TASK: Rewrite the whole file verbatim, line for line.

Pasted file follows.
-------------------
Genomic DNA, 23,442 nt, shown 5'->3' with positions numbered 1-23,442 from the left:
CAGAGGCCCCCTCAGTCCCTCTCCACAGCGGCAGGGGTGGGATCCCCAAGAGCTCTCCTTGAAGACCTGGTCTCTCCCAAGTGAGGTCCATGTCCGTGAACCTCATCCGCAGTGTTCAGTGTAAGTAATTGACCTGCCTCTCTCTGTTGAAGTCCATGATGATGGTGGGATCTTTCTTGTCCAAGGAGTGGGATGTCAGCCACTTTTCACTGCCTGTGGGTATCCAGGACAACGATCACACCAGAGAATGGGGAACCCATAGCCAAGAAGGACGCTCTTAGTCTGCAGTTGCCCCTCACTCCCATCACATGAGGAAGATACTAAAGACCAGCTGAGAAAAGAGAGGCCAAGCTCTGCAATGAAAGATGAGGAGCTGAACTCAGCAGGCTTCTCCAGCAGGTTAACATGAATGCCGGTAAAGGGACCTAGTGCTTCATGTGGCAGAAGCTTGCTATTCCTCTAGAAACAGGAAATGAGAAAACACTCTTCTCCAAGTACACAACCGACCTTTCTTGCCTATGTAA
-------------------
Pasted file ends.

Genomic DNA, 23,442 nt, shown 5'->3' with positions numbered 1-23,442 from the left:
CAGAGGCCCCCTCAGTCCCTCTCCACAGCGGCAGGGGTGGGATCCCCAAGAGCTCTCCTTGAAGACCTGGTCTCTCCCAAGTGAGGTCCATGTCCGTGAACCTCATCCGCAGTGTTCAGTGTAAGTAATTGACCTGCCTCTCTCTGTTGAAGTCCATGATGATGGTGGGATCTTTCTTGTCCAAGGAGTGGGATGTCAGCCACTTTTCACTGCCTGTGGGTATCCAGGACAACGATCACACCAGAGAATGGGGAACCCATAGCCAAGAAGGACGCTCTTAGTCTGCAGTTGCCCCTCACTCCCATCACATGAGGAAGATACTAAAGACCAGCTGAGAAAAGAGAGGCCAAGCTCTGCAATGAAAGATGAGGAGCTGAACTCAGCAGGCTTCTCCAGCAGGTTAACATGAATGCCGGTAAAGGGACCTAGTGCTTCATGTGGCAGAAGCTTGCTATTCCTCTAGAAACAGGAAATGAGAAAACACTCTTCTCCAAGTACACAACCGACCTTTCTTGCCTATGTAA